we are really two nations, or two continents. this is an example of what is now a whole genre: new yorky journalist tries to calm his nerves and drive into rural/small town america. really for years he's only read, you know, michael tomasky, jill lepore, and thomas frank or whatever: the people out here, these teabaggers, etc, are insane, stupid, and evil. other than that, though: the salt of the earth. they are entirely manipulated and have no idea what their own interests are. maybe eric lutz figures he can slip somebody a hint down at the diner.
it is very much like british explorers penetrating the dark continent in the 1830s, let's say. the savages are so fascinating and incredibly stupid. don't they understand anything? why aren't they working in textile mills? do they want to live like that? we'll have to re-educate them, under compulsion if necessary, which it definitely is. so it's odd that we speak more or less the same language with more or less the same accent, are all familiar with the same television ads and stuff. we sort of share a culture. but insofar as eric lutz shares a culture with the assholes driving trucks out here, he's no doubt consumed by self-loathing.
so really, speaking on behalf of, say, rural country fans, i want to say: you obviously do not want us in the same nation as yourselves. you despise us. you don't listen to a word we say under any circumstances. all you do is dehumanize and patrionize and insult us. cut us loose, for we are to you mere filth, and take a long warm bath in obamacare to clean yourself up. but here's what i'd like to tell you, eric lutz, and i direct this at your whole ilk: you are an elitist. you are a classist (and also, dear god, a leftist: spend the next two years engaged in withering self-reflection. then do another piece like that.) you are so full of self-righteous ignorance that you have become unmoored from reality. so i hope next time you head out here, we'll have worked out the border fencing and attack dogs.
one very possibly good effect that country music could have in a less polarized culture: it could represent something of the experience of rural americans to urban and suburban americans. (believe it or not, i think hip hop had an effect in making suburbanites sort of understand something about black ghetto-type experience. think about what it was like for a kid from the burbs to take in public enemy during the crack epidemic etc.) i think we are in a golden moment of country artists doing that in a compelling way. i would adduce kacey musgraves and her sometimes collaborator, the very fine brandy clark (about whom more later). (musgraves and clark co-wrote follow your arrow.)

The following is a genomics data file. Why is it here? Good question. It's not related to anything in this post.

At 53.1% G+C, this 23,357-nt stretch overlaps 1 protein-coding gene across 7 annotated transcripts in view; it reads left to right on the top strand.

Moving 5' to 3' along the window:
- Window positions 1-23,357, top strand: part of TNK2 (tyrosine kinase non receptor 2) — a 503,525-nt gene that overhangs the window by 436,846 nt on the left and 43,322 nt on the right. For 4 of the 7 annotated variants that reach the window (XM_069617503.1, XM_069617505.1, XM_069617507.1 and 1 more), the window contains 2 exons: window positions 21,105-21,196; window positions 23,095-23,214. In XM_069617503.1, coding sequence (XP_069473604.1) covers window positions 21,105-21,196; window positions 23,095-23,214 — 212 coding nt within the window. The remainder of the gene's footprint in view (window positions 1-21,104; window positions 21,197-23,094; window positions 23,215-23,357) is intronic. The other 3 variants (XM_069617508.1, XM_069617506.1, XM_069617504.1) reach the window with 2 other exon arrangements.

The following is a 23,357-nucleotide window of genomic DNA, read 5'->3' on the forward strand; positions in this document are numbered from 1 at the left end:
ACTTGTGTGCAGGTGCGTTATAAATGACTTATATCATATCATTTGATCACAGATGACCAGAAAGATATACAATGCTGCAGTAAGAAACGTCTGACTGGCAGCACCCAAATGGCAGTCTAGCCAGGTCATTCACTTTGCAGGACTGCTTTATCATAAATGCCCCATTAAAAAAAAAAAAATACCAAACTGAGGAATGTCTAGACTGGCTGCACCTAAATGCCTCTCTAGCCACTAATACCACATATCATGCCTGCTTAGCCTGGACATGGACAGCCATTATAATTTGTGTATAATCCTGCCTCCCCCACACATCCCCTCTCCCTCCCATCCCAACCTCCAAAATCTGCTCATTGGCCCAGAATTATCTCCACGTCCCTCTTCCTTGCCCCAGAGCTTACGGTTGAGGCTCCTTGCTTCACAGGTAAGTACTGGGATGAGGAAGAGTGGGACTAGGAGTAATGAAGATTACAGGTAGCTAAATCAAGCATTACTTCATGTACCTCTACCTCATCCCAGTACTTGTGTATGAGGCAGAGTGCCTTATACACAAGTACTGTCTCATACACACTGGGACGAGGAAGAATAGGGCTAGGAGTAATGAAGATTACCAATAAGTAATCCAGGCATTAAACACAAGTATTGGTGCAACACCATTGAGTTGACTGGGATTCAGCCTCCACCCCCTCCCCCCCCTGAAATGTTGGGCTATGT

they are very critical of the experience of, say, growing up and living as a female person in economically depressed small-town america. but they represent that experience in a compelling way, in a way that might have the potential to make eric lutz see something about what it's like from inside, and register the people who have it as human beings with experiences that are comprehensible to other human beings, even across our berlin-like barrier. see, his empathy machine is broke. art is a good mechanic that way. but then he'd have to listen to the country station for a half hour, whcih would be against his religion. and i do mean religion: his sheer, wholly irrational faith.
funny but when i travel or live in rural america (whiteford, md; york springs and seven valleys, pa; batesville, va; cottondale, al, for some of the residences) people are by and large amazingly nice. i look a little off, i'm sure, and true i am myself a somewhat educated person. and yet they don't shoot me at all. i was talking to a slovenian prof at a conference in poland this summer, and he was saying, with real fear in his voice, that he was going to be spending time in rural texas. he said 'tea party' and 'guns' in a heavy accent. i'm like: dude, i'm telling you if you have never been in rural texas, you're gonna love it. amazing food. great music. and the world's friendliest people everywhere wanting to help in any way they can. and so on. chill, it's ok!
remember obama's 'clinging to their guns and religion' thing? that might actually be the moment the tea party started (or perhaps it was the point where the man who said that actually became president). it's like romney and the 47%, only obama meant a different 47. they highly overlap, however. now: here is somebody who knows, to help explain it to highly-educated sophisticates everywhere.